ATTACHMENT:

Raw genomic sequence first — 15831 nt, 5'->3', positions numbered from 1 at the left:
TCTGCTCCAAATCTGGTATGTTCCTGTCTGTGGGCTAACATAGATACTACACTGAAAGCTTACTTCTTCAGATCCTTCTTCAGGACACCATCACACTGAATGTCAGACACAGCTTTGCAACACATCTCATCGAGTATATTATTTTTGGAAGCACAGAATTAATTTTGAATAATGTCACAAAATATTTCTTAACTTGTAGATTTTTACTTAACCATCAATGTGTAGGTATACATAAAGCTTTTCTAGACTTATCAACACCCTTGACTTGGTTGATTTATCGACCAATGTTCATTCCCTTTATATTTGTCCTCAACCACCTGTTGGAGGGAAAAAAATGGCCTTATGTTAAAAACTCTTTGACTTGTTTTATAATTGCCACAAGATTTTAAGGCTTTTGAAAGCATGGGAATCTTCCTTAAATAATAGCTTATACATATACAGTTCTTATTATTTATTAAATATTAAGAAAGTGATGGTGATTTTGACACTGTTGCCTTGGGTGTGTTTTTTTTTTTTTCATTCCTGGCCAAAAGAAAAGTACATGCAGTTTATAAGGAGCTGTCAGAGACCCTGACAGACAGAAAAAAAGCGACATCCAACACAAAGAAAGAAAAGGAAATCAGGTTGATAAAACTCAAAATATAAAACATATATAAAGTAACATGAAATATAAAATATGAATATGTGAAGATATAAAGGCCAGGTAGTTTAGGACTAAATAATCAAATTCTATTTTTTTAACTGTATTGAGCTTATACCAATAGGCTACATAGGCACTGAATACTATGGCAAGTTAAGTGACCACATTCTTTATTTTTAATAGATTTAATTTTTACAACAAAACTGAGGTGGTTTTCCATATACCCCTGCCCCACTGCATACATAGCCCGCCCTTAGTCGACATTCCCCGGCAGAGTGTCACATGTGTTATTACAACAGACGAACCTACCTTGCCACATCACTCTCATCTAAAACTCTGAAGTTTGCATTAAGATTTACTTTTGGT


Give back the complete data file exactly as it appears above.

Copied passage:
Raw genomic sequence first — 15831 nt, 5'->3', positions numbered from 1 at the left:
TCTGCTCCAAATCTGGTATGTTCCTGTCTGTGGGCTAACATAGATACTACACTGAAAGCTTACTTCTTCAGATCCTTCTTCAGGACACCATCACACTGAATGTCAGACACAGCTTTGCAACACATCTCATCGAGTATATTATTTTTGGAAGCACAGAATTAATTTTGAATAATGTCACAAAATATTTCTTAACTTGTAGATTTTTACTTAACCATCAATGTGTAGGTATACATAAAGCTTTTCTAGACTTATCAACACCCTTGACTTGGTTGATTTATCGACCAATGTTCATTCCCTTTATATTTGTCCTCAACCACCTGTTGGAGGGAAAAAAATGGCCTTATGTTAAAAACTCTTTGACTTGTTTTATAATTGCCACAAGATTTTAAGGCTTTTGAAAGCATGGGAATCTTCCTTAAATAATAGCTTATACATATACAGTTCTTATTATTTATTAAATATTAAGAAAGTGATGGTGATTTTGACACTGTTGCCTTGGGTGTGTTTTTTTTTTTTTCATTCCTGGCCAAAAGAAAAGTACATGCAGTTTATAAGGAGCTGTCAGAGACCCTGACAGACAGAAAAAAAGCGACATCCAACACAAAGAAAGAAAAGGAAATCAGGTTGATAAAACTCAAAATATAAAACATATATAAAGTAACATGAAATATAAAATATGAATATGTGAAGATATAAAGGCCAGGTAGTTTAGGACTAAATAATCAAATTCTATTTTTTTAACTGTATTGAGCTTATACCAATAGGCTACATAGGCACTGAATACTATGGCAAGTTAAGTGACCACATTCTTTATTTTTAATAGATTTAATTTTTACAACAAAACTGAGGTGGTTTTCCATATACCCCTGCCCCACTGCATACATAGCCCGCCCTTAGTCGACATTCCCCGGCAGAGTGTCACATGTGTTATTACAACAGACGAACCTACCTTGCCACATCACTCTCATCTAAAACTCTGAAGTTTGCATTAAGATTTACTTTTGGT